The Lost Girl is a stunning debut that I couldn’t put down and is incredibly thought-provoking. Eva is not her own person, she is a copy and has spent her whole life learning everything she can about Amarra, the girl she has been made by the Weavers in the image of. In the event of Amarra dying, Eva is her replacement. So she has spent her life only eating what Amarra eats, learning all about her friends and life and boyfriend in case she ever is needed. Then Amarra dies in a car crash and Eva has to replace her. The thing is Eva wants to be her own person and thinks for herself and is struggling to become Amarra. However as Amarra lived in India where echoes like Eva are illegal, she has to convince everyone she really is Amarra.
Mandanna’s debut is beautifully written with evocative prose and descriptions that bought India out of the page for me. However this was one of the most compelling YA books of this type that I have read to date because of how well it handled the spiritual debate about what makes a person. Eva was so real and relatable that I couldn’t help but feel distraught that she would have to stifle herself and be somebody else. Her desire to be Eva and her own person was beautifully and poignantly evoked.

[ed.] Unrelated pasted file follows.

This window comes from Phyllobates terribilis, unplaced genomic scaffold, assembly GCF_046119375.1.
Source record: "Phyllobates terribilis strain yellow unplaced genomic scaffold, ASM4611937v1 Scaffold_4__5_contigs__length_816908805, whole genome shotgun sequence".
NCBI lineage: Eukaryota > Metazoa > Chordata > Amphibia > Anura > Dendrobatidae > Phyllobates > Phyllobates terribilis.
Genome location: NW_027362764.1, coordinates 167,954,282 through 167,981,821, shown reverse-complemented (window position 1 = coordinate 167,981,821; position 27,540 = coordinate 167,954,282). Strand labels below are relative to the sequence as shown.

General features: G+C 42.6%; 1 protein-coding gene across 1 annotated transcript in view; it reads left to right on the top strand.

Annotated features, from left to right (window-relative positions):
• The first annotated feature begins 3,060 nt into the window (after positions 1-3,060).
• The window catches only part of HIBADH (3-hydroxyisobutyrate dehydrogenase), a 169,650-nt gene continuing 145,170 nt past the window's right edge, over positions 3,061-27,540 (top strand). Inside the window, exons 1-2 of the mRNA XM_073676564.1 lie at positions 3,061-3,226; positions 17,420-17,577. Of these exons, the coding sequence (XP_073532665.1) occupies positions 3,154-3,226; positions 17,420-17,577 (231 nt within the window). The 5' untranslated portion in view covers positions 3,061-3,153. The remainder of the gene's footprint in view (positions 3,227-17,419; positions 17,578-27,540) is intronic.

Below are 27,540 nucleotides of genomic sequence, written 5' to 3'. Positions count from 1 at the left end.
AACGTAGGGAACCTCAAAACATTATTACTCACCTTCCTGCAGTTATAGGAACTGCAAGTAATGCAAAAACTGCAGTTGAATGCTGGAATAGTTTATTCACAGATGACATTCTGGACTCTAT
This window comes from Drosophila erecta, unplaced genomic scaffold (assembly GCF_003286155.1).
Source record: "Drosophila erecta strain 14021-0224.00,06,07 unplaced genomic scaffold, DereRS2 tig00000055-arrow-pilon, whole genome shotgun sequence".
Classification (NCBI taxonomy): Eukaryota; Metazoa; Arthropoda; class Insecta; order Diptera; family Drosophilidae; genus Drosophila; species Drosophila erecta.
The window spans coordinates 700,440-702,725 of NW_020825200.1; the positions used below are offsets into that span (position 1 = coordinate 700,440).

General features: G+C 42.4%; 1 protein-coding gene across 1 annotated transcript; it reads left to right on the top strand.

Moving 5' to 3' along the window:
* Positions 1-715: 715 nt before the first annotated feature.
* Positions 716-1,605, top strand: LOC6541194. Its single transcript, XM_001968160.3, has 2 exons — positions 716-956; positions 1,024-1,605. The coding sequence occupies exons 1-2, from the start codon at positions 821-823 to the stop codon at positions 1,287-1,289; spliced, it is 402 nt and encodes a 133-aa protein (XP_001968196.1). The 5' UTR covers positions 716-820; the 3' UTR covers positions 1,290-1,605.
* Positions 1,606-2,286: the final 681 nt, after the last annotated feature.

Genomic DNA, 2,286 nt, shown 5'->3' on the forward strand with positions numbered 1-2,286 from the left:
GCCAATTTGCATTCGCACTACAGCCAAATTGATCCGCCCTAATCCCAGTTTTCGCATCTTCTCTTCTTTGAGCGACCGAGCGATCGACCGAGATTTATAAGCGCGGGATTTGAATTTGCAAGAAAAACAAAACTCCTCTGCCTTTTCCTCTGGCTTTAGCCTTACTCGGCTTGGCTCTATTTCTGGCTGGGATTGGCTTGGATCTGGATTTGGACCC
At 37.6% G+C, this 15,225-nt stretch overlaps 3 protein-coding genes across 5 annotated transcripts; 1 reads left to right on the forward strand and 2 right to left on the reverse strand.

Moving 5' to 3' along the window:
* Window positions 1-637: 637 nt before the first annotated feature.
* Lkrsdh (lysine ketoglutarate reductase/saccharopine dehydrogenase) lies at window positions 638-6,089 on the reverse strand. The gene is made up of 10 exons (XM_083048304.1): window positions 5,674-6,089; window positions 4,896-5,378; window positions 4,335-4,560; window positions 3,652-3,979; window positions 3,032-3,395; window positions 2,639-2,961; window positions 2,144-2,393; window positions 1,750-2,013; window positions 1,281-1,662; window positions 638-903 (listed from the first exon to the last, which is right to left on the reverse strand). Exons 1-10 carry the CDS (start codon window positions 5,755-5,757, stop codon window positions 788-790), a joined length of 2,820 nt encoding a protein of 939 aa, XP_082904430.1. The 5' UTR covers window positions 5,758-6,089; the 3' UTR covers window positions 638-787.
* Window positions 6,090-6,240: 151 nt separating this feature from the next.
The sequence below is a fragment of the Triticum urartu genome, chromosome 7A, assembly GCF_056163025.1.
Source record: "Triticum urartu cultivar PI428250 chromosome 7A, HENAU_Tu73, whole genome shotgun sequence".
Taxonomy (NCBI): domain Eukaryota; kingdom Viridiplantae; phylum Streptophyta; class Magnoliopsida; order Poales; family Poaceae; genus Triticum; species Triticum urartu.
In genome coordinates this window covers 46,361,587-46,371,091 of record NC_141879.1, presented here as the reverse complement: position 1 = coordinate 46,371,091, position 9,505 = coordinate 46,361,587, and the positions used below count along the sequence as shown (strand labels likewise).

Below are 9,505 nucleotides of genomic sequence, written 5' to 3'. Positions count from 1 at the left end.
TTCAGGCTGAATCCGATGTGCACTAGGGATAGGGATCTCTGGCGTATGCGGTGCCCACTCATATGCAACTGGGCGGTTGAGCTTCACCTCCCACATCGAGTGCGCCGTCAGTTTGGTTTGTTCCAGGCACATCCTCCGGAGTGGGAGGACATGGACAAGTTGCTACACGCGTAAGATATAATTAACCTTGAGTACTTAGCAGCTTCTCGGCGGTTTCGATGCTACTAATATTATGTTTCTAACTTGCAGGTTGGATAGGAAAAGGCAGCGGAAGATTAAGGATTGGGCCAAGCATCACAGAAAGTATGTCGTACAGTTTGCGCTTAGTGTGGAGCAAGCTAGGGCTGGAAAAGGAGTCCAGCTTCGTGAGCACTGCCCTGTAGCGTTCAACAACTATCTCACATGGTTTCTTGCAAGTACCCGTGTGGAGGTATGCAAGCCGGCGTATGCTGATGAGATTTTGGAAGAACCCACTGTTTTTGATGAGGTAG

I loved Eva’s ‘family’ at the start as well; the people who raised her and knew she was more individual than other echoes and tried to help her conceal this from authorities while allowing her leeway to develop. The interactions between Eva and Sean in particular, a human teenager whose father used to look after Eva and her life with non-echos was wonderfully developed and Sean became a hugely loveable romantic interest. The scene where he took her to the zoo was just wonderful.
I also love that this book explored the other side of the dilemma with echoes. Amarra’s family are lost in their grief and are hoping Eva is more Amarra than Eva, even hoping Amarra’s soul might have gone into Eva’s body. Their grief and love of their daughter was well-explored as was their growing loyalty towards Eva and their own conflicts. I adored Nikhil, Amarra’s brother, who was a wonderful character who did not judge Eva on being an echo and accepted her more as her own person than a replacement for a sister he had loved.
Amarra’s own reticence towards Eva and the knowledge that Eva will one day replace her is another touch that contributes to the ethical questions of the novel wonderfully.
This is a fantastic debut, one I couldn’t put down and that raises some truly interesting question about the nature of the soul, ethics and the truth about being ‘human’. I cannot wait to see what Mandanna writes next. The Lost Girl is available now and published by Definitions, a Random House Children’s Publishing imprint. I received a free copy for my honest reviewing purposes.